Tuesday, 31 July 2012

U.S. Says Afghans Abandoned Police Bases

Inspectors from a U.S. government watchdog agency discovered that several American-funded border police bases in Afghanistan have been largely abandoned or left unoccupied, raising questions about the coming hand-over of security duties to local forces.

Among other findings, inspectors found that one base, Lal Por 2, wasn't being used by Afghan border forces because it had no water supply, a report due out Monday states. A second, Nazyan, "may soon be uninhabitable" because of shoddy construction that caused sewage overflow.

All told, the new report by the Special Inspector General for Afghanistan Reconstruction found most of the facilities on three of the four bases that it inspected—each built to house 93 border police personnel—"were either unoccupied or weren't used for the intended purposes."

The disclosures shed new light on the U.S. investment in Afghanistan's security ahead of the planned withdrawal of most foreign troops by 2014. Creating capable and self-sufficient Afghan security forces is a cornerstone of the U.S. exit strategy. But the report points to questions about whether the U.S. is leaving behind working infrastructure that the Afghan government can sustain.

At issue is the construction of four Afghan border-police bases in eastern Nangarhar province, a key region that borders Pakistan's Khyber Pakhtunkhwa province. The region is home to a highway that forms a crucial military supply line and trade link to the Afghan capital.

The bases are among the many security facilities the Afghan government will inherit from U.S. and international donors after a decade of reconstruction work.

The U.S. inspection work, carried out between January and July, found extensive evidence of shoddy construction. Leaking fuel lines on generators created fire hazards; drainpipes weren't installed, causing water damage; and poorly installed doors wouldn't close. In one case, a well house at the Lal Por 1 base was being used as a chicken coop, "increasing the risk of sanitation and health issues," the report states.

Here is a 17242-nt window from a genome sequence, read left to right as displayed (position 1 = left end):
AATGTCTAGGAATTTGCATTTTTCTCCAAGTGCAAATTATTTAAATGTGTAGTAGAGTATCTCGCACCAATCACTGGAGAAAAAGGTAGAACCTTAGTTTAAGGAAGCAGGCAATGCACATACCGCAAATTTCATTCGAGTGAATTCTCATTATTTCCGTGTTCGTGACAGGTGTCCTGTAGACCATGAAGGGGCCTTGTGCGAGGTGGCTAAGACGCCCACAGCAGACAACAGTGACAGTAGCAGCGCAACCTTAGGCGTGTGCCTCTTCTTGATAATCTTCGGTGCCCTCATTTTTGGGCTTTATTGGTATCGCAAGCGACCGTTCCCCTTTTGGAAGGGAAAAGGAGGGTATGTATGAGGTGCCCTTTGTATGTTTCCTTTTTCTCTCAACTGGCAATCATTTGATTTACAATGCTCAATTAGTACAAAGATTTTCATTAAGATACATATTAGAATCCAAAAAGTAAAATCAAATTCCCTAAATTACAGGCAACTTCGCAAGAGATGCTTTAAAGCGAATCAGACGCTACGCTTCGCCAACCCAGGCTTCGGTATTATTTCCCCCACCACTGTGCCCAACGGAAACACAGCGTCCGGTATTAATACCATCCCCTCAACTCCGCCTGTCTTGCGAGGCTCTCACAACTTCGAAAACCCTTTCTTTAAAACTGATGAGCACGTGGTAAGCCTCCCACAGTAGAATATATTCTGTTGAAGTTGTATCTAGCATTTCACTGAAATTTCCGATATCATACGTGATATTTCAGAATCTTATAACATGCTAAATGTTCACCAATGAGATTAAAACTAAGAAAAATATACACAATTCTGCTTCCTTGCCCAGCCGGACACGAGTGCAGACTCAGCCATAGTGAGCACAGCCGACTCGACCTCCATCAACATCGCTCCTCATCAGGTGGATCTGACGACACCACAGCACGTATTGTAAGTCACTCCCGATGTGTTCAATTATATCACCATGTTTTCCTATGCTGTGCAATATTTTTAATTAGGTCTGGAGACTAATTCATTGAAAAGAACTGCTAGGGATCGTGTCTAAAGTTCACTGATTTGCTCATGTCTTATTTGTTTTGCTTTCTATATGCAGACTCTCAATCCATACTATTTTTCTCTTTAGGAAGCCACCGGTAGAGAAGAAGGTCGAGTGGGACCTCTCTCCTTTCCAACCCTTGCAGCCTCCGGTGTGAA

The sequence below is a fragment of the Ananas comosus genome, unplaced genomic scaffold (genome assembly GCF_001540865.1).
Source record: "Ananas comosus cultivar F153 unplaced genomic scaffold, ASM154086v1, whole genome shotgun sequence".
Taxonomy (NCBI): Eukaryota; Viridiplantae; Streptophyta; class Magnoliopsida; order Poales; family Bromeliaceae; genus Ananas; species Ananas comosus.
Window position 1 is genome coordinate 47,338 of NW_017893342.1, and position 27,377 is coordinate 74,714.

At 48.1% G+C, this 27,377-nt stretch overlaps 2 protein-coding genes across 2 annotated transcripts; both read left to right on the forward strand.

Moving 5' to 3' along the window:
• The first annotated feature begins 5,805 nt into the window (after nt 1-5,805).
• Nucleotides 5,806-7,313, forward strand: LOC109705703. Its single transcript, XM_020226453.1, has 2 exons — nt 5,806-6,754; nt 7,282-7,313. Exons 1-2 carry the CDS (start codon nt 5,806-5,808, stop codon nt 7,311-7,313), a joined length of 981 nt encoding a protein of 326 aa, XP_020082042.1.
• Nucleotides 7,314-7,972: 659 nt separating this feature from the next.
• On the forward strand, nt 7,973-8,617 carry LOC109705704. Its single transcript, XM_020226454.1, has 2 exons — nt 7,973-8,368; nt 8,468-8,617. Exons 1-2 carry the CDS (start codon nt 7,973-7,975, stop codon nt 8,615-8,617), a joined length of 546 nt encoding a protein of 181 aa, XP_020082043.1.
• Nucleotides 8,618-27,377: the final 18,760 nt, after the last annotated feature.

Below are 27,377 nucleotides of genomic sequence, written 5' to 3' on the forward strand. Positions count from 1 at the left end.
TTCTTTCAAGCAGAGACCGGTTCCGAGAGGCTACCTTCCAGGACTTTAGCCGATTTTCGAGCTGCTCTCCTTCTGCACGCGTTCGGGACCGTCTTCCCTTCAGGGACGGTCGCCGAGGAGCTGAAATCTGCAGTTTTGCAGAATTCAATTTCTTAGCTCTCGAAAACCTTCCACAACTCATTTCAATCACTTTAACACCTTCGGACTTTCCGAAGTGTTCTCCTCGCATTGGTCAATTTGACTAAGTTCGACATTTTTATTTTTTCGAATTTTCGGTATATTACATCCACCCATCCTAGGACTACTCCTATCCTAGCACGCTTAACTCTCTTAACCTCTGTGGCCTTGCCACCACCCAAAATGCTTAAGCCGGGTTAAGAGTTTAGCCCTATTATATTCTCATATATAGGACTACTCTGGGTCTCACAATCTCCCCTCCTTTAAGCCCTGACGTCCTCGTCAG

The inspectors didn't examine whether the Afghan police units which were supposed to occupy the facilities were performing their jobs elsewhere.

All told, the value of the construction contract for the four bases was nearly $19 million. In a written response to a draft of the inspection report, the U.S. Army Corps of Engineers, which awarded the base contract to Road & Roof Construction Co., an Afghan contractor, said it was working to fix the problems uncovered by inspectors.

But the Corps also said the precarious security in the country made it difficult for it to undertake spot checks on construction projects. The report says the bases are "located in extremely remote and predominately inaccessible sites."

Ahmad Jawaid Abdullah, an executive with Road & Roof Construction Co., said the firm was aware of reports of "minor deficiencies" at sites, but added that most of the problems were "not due to construction," but rather poor facility maintenance.

The Corps, Mr. Abdullah added, was aware of water supply problems on one of the bases, but said that alternatives—such as drilling a well at a separate location and pumping water to the site—had been identified. Mr. Abdullah said the wastewater system at the Nazyan site was functional.

Since the end of 2001, Congress has appropriated just under $90 billion for Afghanistan's reconstruction, of which about $52 billion has been allocated toward bankrolling and building up Afghan security forces.

The Special Inspector General for Afghanistan Reconstruction, or Sigar, was created in 2008 to track the billions of taxpayer dollars the U.S. has poured into Afghanistan for reconstruction projects. The organization got off to a rocky start, with the watchdog agency's original head forced to step down in early 2011 amid congressional questions about its effectiveness.

The White House recently named veteran prosecutor and congressional investigator John Sopko to lead the agency after the top post there was filled by acting heads for over a year.

Asian Defence News

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